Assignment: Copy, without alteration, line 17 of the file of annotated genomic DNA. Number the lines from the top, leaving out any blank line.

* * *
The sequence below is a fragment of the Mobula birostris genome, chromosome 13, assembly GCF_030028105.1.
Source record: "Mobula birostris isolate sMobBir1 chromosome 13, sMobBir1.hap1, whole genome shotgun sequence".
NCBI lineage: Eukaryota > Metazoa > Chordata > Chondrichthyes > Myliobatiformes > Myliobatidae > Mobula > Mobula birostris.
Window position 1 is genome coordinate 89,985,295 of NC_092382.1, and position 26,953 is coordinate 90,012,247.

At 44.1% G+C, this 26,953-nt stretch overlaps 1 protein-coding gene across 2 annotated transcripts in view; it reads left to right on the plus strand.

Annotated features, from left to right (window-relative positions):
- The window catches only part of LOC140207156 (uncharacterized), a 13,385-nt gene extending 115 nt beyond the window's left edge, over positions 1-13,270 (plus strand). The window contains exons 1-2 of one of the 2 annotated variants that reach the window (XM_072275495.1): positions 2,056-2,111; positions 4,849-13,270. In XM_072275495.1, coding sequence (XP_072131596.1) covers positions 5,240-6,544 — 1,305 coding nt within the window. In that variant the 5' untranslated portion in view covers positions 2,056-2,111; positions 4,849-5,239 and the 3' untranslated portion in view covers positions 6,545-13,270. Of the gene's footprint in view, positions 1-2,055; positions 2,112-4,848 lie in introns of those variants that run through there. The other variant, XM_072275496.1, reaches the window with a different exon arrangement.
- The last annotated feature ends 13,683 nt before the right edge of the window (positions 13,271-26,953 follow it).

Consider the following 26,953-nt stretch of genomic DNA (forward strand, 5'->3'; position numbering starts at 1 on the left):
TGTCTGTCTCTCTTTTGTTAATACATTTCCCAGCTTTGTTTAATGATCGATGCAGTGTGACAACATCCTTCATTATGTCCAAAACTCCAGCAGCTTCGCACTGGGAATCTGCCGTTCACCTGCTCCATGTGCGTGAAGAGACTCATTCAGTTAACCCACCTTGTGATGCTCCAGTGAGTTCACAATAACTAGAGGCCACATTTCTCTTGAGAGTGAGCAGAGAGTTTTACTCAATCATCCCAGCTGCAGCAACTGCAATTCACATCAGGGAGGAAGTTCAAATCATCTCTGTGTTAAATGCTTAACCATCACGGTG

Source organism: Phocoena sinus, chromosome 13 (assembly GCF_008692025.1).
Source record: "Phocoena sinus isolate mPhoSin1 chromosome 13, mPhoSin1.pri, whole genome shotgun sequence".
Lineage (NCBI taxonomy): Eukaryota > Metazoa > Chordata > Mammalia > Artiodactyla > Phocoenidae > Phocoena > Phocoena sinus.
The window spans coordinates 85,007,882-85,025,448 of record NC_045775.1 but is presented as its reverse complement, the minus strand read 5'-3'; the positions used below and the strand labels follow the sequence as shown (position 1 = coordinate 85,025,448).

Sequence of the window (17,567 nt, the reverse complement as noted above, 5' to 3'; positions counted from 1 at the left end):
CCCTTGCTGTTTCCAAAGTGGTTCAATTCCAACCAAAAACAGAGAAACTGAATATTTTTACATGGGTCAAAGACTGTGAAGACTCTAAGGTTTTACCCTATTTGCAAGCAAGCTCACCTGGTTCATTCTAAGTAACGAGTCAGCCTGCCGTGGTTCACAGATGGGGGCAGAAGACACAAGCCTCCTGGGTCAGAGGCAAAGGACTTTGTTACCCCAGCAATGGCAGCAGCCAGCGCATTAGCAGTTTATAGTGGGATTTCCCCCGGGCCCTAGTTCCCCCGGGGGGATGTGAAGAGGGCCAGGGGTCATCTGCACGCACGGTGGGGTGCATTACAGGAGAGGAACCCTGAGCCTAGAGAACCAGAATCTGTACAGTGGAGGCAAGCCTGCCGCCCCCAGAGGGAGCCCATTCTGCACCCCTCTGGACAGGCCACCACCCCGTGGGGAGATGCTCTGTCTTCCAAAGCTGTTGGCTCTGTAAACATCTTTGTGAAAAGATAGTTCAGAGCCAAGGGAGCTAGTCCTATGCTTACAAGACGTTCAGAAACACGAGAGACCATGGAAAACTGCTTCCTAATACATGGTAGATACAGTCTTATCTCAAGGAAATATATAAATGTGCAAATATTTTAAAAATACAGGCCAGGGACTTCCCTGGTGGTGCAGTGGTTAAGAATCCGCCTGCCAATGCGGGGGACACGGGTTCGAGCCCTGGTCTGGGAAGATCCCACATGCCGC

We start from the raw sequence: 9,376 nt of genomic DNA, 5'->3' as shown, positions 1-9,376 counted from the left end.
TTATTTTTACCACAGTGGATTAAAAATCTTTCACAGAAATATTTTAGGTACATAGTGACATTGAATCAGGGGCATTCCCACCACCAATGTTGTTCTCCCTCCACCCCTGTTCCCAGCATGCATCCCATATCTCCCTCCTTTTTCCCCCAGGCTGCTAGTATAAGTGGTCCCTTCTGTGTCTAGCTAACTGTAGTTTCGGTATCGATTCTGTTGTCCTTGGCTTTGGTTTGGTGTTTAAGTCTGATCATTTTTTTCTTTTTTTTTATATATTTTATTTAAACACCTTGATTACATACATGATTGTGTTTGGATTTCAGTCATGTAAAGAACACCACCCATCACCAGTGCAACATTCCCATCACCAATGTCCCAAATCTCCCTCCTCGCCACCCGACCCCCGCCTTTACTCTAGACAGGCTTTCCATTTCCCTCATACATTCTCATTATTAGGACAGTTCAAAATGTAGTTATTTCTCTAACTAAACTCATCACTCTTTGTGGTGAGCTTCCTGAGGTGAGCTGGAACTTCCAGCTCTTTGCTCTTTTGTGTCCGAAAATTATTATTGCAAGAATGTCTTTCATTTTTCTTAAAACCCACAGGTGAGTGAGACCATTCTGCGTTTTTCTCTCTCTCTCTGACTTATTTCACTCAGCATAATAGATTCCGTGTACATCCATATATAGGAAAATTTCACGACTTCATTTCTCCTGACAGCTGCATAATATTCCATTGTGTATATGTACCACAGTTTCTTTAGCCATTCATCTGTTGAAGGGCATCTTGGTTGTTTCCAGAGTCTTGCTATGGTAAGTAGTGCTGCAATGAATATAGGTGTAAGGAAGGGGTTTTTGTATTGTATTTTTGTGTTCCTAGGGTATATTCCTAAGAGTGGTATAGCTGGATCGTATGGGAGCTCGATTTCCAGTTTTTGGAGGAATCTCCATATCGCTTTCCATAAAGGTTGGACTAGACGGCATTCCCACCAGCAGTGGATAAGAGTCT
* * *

We start from the raw sequence: 9,376 nt of genomic DNA, 5'->3' as shown, positions 1-9,376 counted from the left end.